Saturday, March 28, 2020

Home? Part 5 (There's only one more part after this.)

Tuesday March 17. We just wanna go home.

(Part 1 here)

Back in pre-apocalypse times, when I booked the trip, the travel agent said, "One more day costs only $180." 

There is so much to do in Toronto. Why not?

But there wasn't anymore. There was nothing to do, and our flight home was on the following evening.

"We should go back to the U of T bookstore," my daughter suggested. We had to buy a birthday present for her brother, and we knew that the bookstore was open. We could get him a cool hoodie as the world went dark. Incidentally, the U of T bookstore (at College and St. George) was originally a Carnegie Library. (You can look that up, there's probably time.)

We walked there. Along the way we came across a woman lying on a heat vent near the old Botany Building, which has had its sunshine stolen by a shiny new biomedical building that rises on stilts. A man ran past us, to the woman, holding a dozen eggs.

McCaul St., south from College St.

We carried on and were the only customers in the U of T Bookstore.  We bought a cool hoodie from a woman wearing black latex gloves. We retraced our steps. The man with the eggs and the woman were snuggling on top of the heat vent.

We got on the subway at Queen's Park to ride the loop to Dundas.

Queen's Park is one of the aesthetically pleasing, rounded, bored-out stations, as opposed to the crass, square, cut-and-covers. This is what it looks like when you're the only passengers.

We got to the Eaton Centre with a mission to buy my wife something nice from a clothing store that doesn't exist in Vancouver. We already knew where it was thanks to scouting trips on previous days. Many of the stores in the mall were closed, and the bottles at the hand sanitizer stands were all empty. The intended store was open, but on reduced hours. We were the first customers of the day, and headed to the petites section. We knew better than to guess and so started systematically taking pictures of clothes and texting them to my wife in Vancouver so she could decide. The store manager was amused by this and helped with our task, holding out likely items.  She told us she was originally from Vancouver, but now lived in Toronto. I told her I was originally from Toronto, but now lived in Vancouver. Life is hilarious. I told her we couldn't wait to get back home.

A woman spoke from behind. "Good luck with that," she said.

We looked at her. She was wearing a grey skirt and a grey jacket. She had a snooty face.

"They've closed all the airspace. All flights are grounded," she said, snootily.

I looked at my phone, which had been feeding Canadian Covid19 alerts for the past few days. It had said nothing about domestic travel restrictions. 

"I don't think that's correct," I said.

"I work in public health, so I know. The first thing we do is shut down flights. They spread disease like wildfire."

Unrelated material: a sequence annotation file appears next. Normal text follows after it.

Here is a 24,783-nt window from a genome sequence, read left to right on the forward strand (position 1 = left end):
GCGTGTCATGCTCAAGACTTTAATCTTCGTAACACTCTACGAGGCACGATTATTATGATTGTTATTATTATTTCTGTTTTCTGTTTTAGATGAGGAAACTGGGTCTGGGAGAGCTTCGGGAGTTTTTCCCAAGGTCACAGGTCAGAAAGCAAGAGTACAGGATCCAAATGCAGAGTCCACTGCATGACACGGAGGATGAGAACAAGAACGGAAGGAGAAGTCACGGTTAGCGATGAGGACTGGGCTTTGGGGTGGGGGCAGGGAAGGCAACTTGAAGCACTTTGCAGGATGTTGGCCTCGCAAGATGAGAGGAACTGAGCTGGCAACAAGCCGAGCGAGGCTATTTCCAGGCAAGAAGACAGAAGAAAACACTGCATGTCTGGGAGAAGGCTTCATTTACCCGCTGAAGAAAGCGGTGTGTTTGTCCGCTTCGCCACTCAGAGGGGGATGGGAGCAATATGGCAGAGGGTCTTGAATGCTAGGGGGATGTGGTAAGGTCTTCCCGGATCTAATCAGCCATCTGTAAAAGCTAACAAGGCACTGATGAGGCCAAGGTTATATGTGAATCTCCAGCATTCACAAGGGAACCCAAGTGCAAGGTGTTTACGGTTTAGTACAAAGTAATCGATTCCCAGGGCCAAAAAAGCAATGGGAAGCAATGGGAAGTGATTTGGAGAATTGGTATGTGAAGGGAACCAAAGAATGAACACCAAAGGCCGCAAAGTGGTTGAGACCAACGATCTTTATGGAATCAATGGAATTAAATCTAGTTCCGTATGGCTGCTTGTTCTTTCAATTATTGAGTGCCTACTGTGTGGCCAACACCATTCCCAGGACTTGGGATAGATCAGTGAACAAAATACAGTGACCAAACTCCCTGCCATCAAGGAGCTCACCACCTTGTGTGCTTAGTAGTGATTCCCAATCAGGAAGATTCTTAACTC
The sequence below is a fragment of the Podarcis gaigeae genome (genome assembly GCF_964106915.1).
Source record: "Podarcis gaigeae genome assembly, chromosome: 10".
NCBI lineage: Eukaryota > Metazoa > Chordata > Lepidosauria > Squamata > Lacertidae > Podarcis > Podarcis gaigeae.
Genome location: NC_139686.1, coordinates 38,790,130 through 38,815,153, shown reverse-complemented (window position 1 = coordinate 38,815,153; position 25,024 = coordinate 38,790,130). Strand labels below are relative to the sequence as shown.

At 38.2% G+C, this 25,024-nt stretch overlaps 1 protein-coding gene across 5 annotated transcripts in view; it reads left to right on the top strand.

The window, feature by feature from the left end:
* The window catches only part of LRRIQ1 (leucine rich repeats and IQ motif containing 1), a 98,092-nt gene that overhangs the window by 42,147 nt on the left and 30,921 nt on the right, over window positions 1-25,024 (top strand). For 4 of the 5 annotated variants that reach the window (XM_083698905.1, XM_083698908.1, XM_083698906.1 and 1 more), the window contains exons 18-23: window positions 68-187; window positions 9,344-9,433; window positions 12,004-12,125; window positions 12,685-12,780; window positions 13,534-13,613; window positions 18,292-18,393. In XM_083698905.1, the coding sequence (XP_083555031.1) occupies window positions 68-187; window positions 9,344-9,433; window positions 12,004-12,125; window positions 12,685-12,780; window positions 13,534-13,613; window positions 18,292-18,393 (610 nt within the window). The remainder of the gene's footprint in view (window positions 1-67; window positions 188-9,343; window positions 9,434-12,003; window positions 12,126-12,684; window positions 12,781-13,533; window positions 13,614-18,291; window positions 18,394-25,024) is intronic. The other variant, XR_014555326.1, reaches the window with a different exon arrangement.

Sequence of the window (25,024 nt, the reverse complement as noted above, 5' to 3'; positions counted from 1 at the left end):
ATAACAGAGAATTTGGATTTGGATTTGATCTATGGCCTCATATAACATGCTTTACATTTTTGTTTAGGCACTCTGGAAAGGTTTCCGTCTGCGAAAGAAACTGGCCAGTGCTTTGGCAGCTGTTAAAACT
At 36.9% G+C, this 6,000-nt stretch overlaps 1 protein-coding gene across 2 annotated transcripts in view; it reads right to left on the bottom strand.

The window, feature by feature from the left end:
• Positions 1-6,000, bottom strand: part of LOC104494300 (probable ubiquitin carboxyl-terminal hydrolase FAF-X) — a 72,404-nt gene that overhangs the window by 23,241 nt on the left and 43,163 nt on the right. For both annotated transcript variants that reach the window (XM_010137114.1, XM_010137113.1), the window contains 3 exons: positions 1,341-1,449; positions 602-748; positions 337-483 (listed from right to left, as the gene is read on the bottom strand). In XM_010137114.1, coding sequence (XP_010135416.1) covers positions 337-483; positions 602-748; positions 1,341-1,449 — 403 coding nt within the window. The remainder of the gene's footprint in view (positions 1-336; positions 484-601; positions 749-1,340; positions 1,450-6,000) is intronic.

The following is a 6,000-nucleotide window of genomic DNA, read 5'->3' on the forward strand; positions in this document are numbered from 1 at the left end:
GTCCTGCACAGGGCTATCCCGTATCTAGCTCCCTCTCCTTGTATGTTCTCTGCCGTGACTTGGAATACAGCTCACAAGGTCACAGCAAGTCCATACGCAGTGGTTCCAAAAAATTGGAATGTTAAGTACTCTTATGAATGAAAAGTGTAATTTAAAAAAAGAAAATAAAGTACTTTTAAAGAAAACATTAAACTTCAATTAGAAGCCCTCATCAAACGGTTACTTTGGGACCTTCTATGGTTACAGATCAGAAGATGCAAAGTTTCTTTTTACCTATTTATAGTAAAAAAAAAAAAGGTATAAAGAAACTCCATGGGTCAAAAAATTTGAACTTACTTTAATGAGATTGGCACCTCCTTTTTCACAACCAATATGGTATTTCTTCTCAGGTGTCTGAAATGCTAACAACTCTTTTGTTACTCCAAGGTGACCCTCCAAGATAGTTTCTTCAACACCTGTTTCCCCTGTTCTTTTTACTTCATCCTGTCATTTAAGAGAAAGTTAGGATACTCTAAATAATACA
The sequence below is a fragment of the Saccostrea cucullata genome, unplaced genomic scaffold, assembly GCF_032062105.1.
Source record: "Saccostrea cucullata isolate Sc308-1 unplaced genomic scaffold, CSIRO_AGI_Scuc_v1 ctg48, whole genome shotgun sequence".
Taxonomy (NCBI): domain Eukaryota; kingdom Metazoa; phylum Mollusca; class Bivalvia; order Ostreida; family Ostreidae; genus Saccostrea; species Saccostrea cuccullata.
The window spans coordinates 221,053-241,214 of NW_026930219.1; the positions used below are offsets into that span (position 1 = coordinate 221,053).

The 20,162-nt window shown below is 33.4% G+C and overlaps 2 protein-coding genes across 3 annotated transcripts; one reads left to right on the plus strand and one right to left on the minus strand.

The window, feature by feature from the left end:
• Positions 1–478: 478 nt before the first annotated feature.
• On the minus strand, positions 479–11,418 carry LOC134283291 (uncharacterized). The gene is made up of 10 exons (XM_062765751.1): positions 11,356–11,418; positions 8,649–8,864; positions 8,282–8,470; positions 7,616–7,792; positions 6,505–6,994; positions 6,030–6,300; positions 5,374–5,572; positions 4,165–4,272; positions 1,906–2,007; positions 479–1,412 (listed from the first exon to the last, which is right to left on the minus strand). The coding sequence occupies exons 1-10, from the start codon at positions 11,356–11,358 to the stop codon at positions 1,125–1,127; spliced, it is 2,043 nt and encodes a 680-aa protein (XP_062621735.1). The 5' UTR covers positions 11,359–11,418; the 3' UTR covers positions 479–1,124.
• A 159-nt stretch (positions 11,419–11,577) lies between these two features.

The store manager said to her, "Can I help you with something?"

"I'm just checking to see what stores are open. I'm surprised you are."

"I'm waiting to hear from head office," said the manager.

Snoots left the store and the manager was apologetic. as if it were her fault that a random nutball had decided to scare the crap out of an anxious dad and his teenage daughter.

Ding, a text. We got an approval, made a purchase, and headed for the food court. We knew that our hotel was no longer serving lunch, which, a buffet, was a sneeze magnet.

The tables and chairs at the food court were stacked against a wall and the seating area was ribboned off. A few vendors remained open, selling takeout. I ordered  brisket curry at a Thai place and was given most of a day's worth of meat, an inkling of the feast-famine nature of apocalypses.

Yup, the Eaton Centre was closing down.  It was like being inside a dying whale. We escaped its maw and hurried up Yonge. The sidewalks were empty, no proselytizers, no man in black shouting into his fist. We got to our hotel, opened the doors with our hips, washed our hands extremely well, and over-ate in our room.

Post-prandially, daughter decided to face-time a pal. She showed her our room. She showed her Doug Ford on television. She showed her Toronto out the window. She told her that the University of Toronto was weird. a bunch of little old castles in the middle of the city.

Here's one of them.

Later: although we had consumed over-sized lunches, we thought we should still go for dinner, to fatten up for the lean times.

We discovered that the hotel had closed its dining room for all meals.

You could order a pizza from the kitchen, though. which we did. It was thin on cheese and overloaded with oregano. We each had a slice and then banished the thing to the balcony.

Here pigeon, pigeon, pigeon.

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